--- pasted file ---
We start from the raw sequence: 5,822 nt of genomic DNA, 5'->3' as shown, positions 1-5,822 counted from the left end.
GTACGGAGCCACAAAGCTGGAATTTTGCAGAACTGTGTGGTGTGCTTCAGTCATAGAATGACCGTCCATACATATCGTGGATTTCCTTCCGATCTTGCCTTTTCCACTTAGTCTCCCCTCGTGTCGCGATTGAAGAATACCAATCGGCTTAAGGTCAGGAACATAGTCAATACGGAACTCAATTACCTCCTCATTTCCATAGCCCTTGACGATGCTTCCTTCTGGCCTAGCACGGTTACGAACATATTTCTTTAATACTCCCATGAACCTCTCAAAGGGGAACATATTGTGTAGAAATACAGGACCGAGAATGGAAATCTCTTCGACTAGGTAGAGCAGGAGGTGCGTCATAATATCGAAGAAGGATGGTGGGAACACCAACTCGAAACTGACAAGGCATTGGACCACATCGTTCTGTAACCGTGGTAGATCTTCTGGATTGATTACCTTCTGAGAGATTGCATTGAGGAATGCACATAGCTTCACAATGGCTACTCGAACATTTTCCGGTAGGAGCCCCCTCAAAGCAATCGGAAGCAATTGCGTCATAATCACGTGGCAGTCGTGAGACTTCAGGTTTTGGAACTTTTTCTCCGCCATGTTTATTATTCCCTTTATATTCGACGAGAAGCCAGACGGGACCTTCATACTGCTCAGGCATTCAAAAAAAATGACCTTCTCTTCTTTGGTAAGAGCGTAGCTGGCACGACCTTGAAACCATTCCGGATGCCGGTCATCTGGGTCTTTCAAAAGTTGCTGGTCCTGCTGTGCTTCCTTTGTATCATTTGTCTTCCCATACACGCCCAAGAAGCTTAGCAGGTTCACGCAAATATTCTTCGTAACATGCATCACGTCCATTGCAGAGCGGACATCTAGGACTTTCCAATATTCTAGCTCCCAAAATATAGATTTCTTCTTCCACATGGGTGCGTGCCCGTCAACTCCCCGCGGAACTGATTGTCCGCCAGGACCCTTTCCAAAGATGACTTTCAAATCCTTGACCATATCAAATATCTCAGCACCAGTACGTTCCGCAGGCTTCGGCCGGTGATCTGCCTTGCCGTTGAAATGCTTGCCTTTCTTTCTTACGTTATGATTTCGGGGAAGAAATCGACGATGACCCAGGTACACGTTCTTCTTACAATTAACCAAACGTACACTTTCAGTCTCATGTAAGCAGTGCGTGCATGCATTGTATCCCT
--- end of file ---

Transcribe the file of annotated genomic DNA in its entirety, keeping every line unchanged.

We start from the raw sequence: 5,822 nt of genomic DNA, 5'->3' as shown, positions 1-5,822 counted from the left end.
GTACGGAGCCACAAAGCTGGAATTTTGCAGAACTGTGTGGTGTGCTTCAGTCATAGAATGACCGTCCATACATATCGTGGATTTCCTTCCGATCTTGCCTTTTCCACTTAGTCTCCCCTCGTGTCGCGATTGAAGAATACCAATCGGCTTAAGGTCAGGAACATAGTCAATACGGAACTCAATTACCTCCTCATTTCCATAGCCCTTGACGATGCTTCCTTCTGGCCTAGCACGGTTACGAACATATTTCTTTAATACTCCCATGAACCTCTCAAAGGGGAACATATTGTGTAGAAATACAGGACCGAGAATGGAAATCTCTTCGACTAGGTAGAGCAGGAGGTGCGTCATAATATCGAAGAAGGATGGTGGGAACACCAACTCGAAACTGACAAGGCATTGGACCACATCGTTCTGTAACCGTGGTAGATCTTCTGGATTGATTACCTTCTGAGAGATTGCATTGAGGAATGCACATAGCTTCACAATGGCTACTCGAACATTTTCCGGTAGGAGCCCCCTCAAAGCAATCGGAAGCAATTGCGTCATAATCACGTGGCAGTCGTGAGACTTCAGGTTTTGGAACTTTTTCTCCGCCATGTTTATTATTCCCTTTATATTCGACGAGAAGCCAGACGGGACCTTCATACTGCTCAGGCATTCAAAAAAAATGACCTTCTCTTCTTTGGTAAGAGCGTAGCTGGCACGACCTTGAAACCATTCCGGATGCCGGTCATCTGGGTCTTTCAAAAGTTGCTGGTCCTGCTGTGCTTCCTTTGTATCATTTGTCTTCCCATACACGCCCAAGAAGCTTAGCAGGTTCACGCAAATATTCTTCGTAACATGCATCACGTCCATTGCAGAGCGGACATCTAGGACTTTCCAATATTCTAGCTCCCAAAATATAGATTTCTTCTTCCACATGGGTGCGTGCCCGTCAACTCCCCGCGGAACTGATTGTCCGCCAGGACCCTTTCCAAAGATGACTTTCAAATCCTTGACCATATCAAATATCTCAGCACCAGTACGTTCCGCAGGCTTCGGCCGGTGATCTGCCTTGCCGTTGAAATGCTTGCCTTTCTTTCTTACGTTATGATTTCGGGGAAGAAATCGACGATGACCCAGGTACACGTTCTTCTTACAATTAACCAAACGTACACTTTCAGTCTCATGTAAGCAGTGCGTGCATGCATTGTATCCCT